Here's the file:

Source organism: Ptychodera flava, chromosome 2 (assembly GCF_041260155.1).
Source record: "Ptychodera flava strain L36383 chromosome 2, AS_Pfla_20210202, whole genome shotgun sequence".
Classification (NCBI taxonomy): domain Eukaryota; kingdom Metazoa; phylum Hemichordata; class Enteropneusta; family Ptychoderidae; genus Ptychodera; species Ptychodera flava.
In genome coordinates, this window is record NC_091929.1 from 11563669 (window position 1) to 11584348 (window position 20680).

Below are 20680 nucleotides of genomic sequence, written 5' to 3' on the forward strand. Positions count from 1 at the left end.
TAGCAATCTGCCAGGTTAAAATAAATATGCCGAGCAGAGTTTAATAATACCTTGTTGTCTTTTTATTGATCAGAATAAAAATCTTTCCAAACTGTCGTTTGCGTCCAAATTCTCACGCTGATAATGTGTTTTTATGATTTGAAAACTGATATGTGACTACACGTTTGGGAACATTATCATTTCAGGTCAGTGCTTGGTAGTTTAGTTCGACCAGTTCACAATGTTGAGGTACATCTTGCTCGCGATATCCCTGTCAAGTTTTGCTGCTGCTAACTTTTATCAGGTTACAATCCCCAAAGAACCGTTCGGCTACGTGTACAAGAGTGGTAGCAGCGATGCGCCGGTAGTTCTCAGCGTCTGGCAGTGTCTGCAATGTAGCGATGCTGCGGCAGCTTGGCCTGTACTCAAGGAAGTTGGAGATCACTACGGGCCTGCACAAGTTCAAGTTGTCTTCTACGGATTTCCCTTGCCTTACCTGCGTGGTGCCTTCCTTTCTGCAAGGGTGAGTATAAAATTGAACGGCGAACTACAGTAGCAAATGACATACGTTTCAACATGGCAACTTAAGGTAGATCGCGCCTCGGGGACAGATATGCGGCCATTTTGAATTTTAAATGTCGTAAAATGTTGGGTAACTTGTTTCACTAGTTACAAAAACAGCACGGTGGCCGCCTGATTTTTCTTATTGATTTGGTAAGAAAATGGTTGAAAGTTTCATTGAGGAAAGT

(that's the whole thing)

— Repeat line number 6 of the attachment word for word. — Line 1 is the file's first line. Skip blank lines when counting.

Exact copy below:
TAGCAATCTGCCAGGTTAAAATAAATATGCCGAGCAGAGTTTAATAATACCTTGTTGTCTTTTTATTGATCAGAATAAAAATCTTTCCAAACTGTCGTTTGCGTCCAAATTCTCACGCTGATAATGTGTTTTTATGATTTGAAAACTGATATGTGACTACACGTTTGGGAACATTATCATTTCAGGTCAGTGCTTGGTAGTTTAGTTCGACCAGTTCACAATGTTGAGGTACATCTTGCTCGCGATATCCCTGTCAAGTTTTGCTGCTGCTAACTTTTATCAGGTTACAATCCCCAAAGAACCGTTCGGCTACGTGTACAAGAGTGGTAGCAGCGATGCGCCGGTAGTTCTCAGCGTCTGGCAGTGTCTGCAATGTAGCGATGCTGCGGCAGCTTGGCCTGTACTCAAGGAAGTTGGAGATCACTACGGGCCTGCACAAGTTCAAGTTGTCTTCTACGGATTTCCCTTGCCTTACCTGCGTGGTGCCTTCCTTTCTGCAAGGGTGAGTATAAAATTGAACGGCGAACTACAGTAGCAAATGACATACGTTTCAACATGGCAACTTAAGGTAGATCGCGCCTCGGGGACAGATATGCGGCCATTTTGAATTTTAAATGTCGTAAAATGTTGGGTAACTTGTTTCACTAGTTACAAAAACAGCACGGTGGCCGCCTGATTTTTCTTATTGATTTGGTAAGAAAATGGTTGAAAGTTTCATTGAGGAAAGT